Amsterdam: Global Historical Perspectives

2019-2020

Course Objective

Learning goals are gaining knowledge about ecological, social-economic,
architectural and cultural aspects of harbour and waterfront
development. Learning to set up a comparative research project based on
literature. Reporting on the project orally and by writing a comparative
research paper.

Course Content

This seminar puts urban developments in a global perspective, starting
from the case-study Amsterdam. We investigate the history of the harbour
and the transformation of the waterfront of Amsterdam in a global
comparative perspective in the period 1850-2000 and compare that to
waterfronts of other cities. In the Golden Age of the seventeenth
century, the waterfront was the commercial contactzone between land and
water, and between Amsterdam and its trading partners all over the
world. Over time the commercial harbours moved outwards and the
relinquished space was transformed into quarters for private husing. By
the late nineteenth century, during the second Golden Age, Amsterdam
encapsulated the IJcanal, and the IJcanal transformed to an
inner-city square. By the late twentieth century this process of urban
transformation accelerated again, as all shores of the IJ, including
many former commercial harbour islands, were redesigned for private
housing and ‘creative industry’, like music, film, museums and art
exhibition. Questions we want to answer in this seminar are: how did the
harbour develop and how did the transformations of the waterfront occur
both in Amsterdam and in other large cities, like Hamburg, Tokio,
Singapore, London, Sydney, or Baltimore? To what extent did Amsterdam
copy models, and was Amsterdam also a model for others? What was, for
instance, the role of private entrepreneurs and public authorities? How
could citizen participate in the transformation process? This class will
contribute to your international orientation through the internationally
comparative
content and through experience in the international classroom, for many
international students attend this course. The course includes
excursions to the harbour and waterfront and to such highlights of urban
design and historical icons like the EYE Institute and the National
Maritime Museum.

Teaching Methods

In November and December you attend two seminar sessions of 2 hours each
per week. Two sessions take place as excursions. Attendance of 80% of
the sessions is mandatory. If sessions are scheduled for self-study you
cannot go on holiday, for the content of sessions may be rescheduled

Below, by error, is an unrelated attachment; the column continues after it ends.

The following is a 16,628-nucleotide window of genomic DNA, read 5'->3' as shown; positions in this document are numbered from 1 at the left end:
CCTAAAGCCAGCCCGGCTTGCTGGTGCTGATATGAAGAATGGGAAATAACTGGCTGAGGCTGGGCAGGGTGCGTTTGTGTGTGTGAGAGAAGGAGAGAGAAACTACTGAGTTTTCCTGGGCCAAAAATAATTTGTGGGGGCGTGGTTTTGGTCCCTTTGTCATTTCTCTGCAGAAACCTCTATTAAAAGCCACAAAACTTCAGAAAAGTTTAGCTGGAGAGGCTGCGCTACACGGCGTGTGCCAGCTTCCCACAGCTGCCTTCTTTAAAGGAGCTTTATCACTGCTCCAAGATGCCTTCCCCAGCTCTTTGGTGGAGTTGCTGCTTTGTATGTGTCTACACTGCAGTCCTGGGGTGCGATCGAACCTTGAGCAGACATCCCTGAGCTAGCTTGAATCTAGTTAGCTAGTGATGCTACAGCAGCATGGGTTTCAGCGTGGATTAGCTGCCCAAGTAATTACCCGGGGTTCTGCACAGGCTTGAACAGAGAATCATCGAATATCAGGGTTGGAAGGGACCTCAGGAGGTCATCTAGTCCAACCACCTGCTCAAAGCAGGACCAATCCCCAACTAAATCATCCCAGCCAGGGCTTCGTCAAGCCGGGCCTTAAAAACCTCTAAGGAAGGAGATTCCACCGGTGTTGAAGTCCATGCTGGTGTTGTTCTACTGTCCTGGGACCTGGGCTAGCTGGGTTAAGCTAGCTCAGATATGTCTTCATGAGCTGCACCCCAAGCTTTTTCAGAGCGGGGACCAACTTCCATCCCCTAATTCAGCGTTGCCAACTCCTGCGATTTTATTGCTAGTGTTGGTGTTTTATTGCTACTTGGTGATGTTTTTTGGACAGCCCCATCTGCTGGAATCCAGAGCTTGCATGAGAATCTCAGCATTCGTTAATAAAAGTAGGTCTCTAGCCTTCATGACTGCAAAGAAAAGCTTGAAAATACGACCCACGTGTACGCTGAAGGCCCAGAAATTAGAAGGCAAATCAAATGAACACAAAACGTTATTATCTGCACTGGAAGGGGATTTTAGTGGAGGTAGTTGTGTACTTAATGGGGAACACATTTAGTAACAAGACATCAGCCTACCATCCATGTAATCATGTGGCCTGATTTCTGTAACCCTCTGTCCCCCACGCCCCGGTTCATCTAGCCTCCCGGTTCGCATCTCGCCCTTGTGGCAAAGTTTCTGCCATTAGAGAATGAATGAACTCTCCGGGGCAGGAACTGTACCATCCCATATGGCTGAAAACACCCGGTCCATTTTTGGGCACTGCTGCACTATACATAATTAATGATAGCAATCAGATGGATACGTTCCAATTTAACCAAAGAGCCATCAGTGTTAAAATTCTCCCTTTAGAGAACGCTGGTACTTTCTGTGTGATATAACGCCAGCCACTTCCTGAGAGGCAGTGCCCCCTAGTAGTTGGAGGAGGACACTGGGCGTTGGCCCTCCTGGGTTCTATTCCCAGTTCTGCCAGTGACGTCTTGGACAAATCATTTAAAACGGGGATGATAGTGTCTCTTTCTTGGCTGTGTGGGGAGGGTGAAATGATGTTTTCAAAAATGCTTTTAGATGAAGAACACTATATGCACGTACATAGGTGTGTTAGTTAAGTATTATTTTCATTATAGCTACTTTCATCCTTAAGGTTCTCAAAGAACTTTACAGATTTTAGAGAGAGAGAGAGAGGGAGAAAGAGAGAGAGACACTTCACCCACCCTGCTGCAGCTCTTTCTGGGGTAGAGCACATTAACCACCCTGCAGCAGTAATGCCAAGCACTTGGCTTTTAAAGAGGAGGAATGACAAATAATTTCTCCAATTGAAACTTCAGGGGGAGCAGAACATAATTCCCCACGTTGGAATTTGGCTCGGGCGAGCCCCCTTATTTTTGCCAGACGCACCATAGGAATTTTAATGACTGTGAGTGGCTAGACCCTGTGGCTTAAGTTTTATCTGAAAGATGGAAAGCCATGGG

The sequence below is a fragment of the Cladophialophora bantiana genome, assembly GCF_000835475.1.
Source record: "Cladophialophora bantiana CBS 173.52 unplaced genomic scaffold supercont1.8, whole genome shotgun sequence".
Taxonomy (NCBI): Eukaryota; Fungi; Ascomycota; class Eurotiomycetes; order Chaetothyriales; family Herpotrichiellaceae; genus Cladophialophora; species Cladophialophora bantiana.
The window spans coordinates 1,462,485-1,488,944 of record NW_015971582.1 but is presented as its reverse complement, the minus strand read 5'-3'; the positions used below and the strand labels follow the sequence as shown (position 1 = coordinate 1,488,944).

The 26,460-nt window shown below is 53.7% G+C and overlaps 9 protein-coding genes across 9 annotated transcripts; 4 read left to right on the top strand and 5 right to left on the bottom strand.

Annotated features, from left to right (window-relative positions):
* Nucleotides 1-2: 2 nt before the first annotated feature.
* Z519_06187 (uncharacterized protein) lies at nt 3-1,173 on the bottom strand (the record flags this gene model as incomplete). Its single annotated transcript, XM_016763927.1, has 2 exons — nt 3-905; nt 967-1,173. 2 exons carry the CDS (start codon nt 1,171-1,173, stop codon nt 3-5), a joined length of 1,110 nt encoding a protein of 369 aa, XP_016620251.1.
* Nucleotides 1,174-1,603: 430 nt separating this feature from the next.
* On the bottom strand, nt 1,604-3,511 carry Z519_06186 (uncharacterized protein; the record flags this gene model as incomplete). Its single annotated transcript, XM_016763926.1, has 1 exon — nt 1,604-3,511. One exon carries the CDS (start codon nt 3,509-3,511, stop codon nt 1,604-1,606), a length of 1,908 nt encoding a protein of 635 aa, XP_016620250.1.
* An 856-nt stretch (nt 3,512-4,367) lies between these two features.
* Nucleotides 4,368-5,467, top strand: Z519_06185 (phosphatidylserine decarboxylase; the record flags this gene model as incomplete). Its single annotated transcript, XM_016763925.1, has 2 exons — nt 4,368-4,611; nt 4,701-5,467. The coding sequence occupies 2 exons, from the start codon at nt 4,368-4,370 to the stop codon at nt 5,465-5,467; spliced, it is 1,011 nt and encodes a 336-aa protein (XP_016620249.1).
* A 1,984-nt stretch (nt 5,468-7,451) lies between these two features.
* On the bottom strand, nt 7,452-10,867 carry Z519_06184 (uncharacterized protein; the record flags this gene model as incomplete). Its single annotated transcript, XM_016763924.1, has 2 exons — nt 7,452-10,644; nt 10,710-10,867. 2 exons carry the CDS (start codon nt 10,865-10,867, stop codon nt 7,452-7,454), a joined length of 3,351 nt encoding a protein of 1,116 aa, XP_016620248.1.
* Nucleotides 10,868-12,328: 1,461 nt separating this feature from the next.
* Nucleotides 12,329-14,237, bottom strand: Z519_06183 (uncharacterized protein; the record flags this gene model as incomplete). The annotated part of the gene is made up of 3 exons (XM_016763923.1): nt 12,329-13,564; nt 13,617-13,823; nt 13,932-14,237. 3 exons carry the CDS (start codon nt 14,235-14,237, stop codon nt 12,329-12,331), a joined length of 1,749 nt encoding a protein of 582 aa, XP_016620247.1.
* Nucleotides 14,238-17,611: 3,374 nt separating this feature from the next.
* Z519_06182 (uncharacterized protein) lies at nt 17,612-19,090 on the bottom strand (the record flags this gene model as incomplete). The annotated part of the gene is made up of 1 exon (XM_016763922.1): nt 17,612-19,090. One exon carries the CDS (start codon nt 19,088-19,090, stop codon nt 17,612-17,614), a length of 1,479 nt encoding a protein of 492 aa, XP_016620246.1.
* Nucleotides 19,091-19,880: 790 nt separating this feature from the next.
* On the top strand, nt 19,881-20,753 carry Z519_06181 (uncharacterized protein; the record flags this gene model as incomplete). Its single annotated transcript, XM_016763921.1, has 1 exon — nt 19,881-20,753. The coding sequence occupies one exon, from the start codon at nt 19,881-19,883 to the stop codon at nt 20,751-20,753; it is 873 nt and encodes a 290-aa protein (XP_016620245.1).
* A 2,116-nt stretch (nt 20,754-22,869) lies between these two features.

during the course, depending for instance on the number of students and
the number sessions we need for your presentations. Also the schedule of
excursions may change due to the weather.

Method of Assessment

Six small written assignments (summaries, comments, and small essays)
(15%), oral presentation (20%), Research Paper (65%).
The deadline for all assignments of this course is before the Christmas
holidays. The resit for the Research Paper is in January.

Literature

Literature is made available in the course website CANVAS.

Target Audience

BA students

Additional Information

This course is one of the three core modules on spatial history of the
minor 'Amsterdam Urban History.' The other two are: 'Amsterdam A
Historical Introduction' and 'Amsterdam: Comparing Heritage Projects'.
If you have not a first year or level 100 course in history, art
history, architectural history, or
urban studies, contact the coordinator to check if you qualify for this
course.

Recommended background knowledge

It is recommended to have attended the course Amsterdam. A Historical
Introduction in September-October. Also recommended: a first year or
level 100 course in history, art history, architectural history, or
urban studies.

General Information

Course Code L_AABAALG057
Credits 6 EC
Period P2
Course Level 200
Language of Tuition English
Faculty Faculty of Humanities
Course Coordinator prof. dr. P.J.E.M. van Dam
Examiner prof. dr. P.J.E.M. van Dam
Teaching Staff prof. dr. P.J.E.M. van Dam

Practical Information

You need to register for this course yourself

Last-minute registration is available for this course.

Teaching Methods Seminar, Excursion
Target audiences

This course is also available as: